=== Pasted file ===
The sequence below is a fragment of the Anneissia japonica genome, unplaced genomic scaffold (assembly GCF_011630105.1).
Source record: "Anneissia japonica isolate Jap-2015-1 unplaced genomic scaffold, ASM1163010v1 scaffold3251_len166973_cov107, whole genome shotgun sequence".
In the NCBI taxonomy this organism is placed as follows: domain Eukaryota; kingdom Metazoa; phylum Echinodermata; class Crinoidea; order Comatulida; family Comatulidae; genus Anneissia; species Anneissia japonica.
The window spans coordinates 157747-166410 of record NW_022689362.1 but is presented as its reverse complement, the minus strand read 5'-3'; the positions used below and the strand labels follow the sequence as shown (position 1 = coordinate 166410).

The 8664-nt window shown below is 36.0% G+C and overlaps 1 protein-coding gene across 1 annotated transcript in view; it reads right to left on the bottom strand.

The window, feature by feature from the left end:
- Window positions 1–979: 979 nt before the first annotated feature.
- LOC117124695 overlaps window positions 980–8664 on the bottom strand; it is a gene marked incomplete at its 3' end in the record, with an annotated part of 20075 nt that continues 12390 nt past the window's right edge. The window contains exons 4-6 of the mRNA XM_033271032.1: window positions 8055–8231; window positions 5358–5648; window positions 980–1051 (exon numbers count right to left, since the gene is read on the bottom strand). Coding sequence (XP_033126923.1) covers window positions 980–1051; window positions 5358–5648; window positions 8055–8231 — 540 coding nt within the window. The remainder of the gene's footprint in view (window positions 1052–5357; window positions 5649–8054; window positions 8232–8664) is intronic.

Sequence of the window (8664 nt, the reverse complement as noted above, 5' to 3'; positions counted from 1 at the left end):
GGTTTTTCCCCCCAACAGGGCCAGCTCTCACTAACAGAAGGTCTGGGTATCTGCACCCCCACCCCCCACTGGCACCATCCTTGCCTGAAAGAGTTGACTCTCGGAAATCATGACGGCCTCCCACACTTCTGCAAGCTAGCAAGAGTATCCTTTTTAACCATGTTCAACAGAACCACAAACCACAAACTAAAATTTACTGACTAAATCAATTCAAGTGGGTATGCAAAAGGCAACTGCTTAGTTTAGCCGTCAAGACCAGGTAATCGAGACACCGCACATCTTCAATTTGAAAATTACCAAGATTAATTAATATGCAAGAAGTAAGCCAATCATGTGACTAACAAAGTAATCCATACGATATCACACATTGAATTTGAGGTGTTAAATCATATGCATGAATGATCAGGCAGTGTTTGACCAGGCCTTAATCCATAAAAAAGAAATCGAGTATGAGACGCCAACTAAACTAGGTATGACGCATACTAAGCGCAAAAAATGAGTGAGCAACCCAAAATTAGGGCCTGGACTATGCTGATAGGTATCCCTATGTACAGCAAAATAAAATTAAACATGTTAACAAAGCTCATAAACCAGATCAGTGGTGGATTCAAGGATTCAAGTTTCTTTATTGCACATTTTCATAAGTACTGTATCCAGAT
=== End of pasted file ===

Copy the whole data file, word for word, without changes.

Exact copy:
The sequence below is a fragment of the Anneissia japonica genome, unplaced genomic scaffold (assembly GCF_011630105.1).
Source record: "Anneissia japonica isolate Jap-2015-1 unplaced genomic scaffold, ASM1163010v1 scaffold3251_len166973_cov107, whole genome shotgun sequence".
In the NCBI taxonomy this organism is placed as follows: domain Eukaryota; kingdom Metazoa; phylum Echinodermata; class Crinoidea; order Comatulida; family Comatulidae; genus Anneissia; species Anneissia japonica.
The window spans coordinates 157747-166410 of record NW_022689362.1 but is presented as its reverse complement, the minus strand read 5'-3'; the positions used below and the strand labels follow the sequence as shown (position 1 = coordinate 166410).

The 8664-nt window shown below is 36.0% G+C and overlaps 1 protein-coding gene across 1 annotated transcript in view; it reads right to left on the bottom strand.

The window, feature by feature from the left end:
- Window positions 1–979: 979 nt before the first annotated feature.
- LOC117124695 overlaps window positions 980–8664 on the bottom strand; it is a gene marked incomplete at its 3' end in the record, with an annotated part of 20075 nt that continues 12390 nt past the window's right edge. The window contains exons 4-6 of the mRNA XM_033271032.1: window positions 8055–8231; window positions 5358–5648; window positions 980–1051 (exon numbers count right to left, since the gene is read on the bottom strand). Coding sequence (XP_033126923.1) covers window positions 980–1051; window positions 5358–5648; window positions 8055–8231 — 540 coding nt within the window. The remainder of the gene's footprint in view (window positions 1052–5357; window positions 5649–8054; window positions 8232–8664) is intronic.

Sequence of the window (8664 nt, the reverse complement as noted above, 5' to 3'; positions counted from 1 at the left end):
GGTTTTTCCCCCCAACAGGGCCAGCTCTCACTAACAGAAGGTCTGGGTATCTGCACCCCCACCCCCCACTGGCACCATCCTTGCCTGAAAGAGTTGACTCTCGGAAATCATGACGGCCTCCCACACTTCTGCAAGCTAGCAAGAGTATCCTTTTTAACCATGTTCAACAGAACCACAAACCACAAACTAAAATTTACTGACTAAATCAATTCAAGTGGGTATGCAAAAGGCAACTGCTTAGTTTAGCCGTCAAGACCAGGTAATCGAGACACCGCACATCTTCAATTTGAAAATTACCAAGATTAATTAATATGCAAGAAGTAAGCCAATCATGTGACTAACAAAGTAATCCATACGATATCACACATTGAATTTGAGGTGTTAAATCATATGCATGAATGATCAGGCAGTGTTTGACCAGGCCTTAATCCATAAAAAAGAAATCGAGTATGAGACGCCAACTAAACTAGGTATGACGCATACTAAGCGCAAAAAATGAGTGAGCAACCCAAAATTAGGGCCTGGACTATGCTGATAGGTATCCCTATGTACAGCAAAATAAAATTAAACATGTTAACAAAGCTCATAAACCAGATCAGTGGTGGATTCAAGGATTCAAGTTTCTTTATTGCACATTTTCATAAGTACTGTATCCAGAT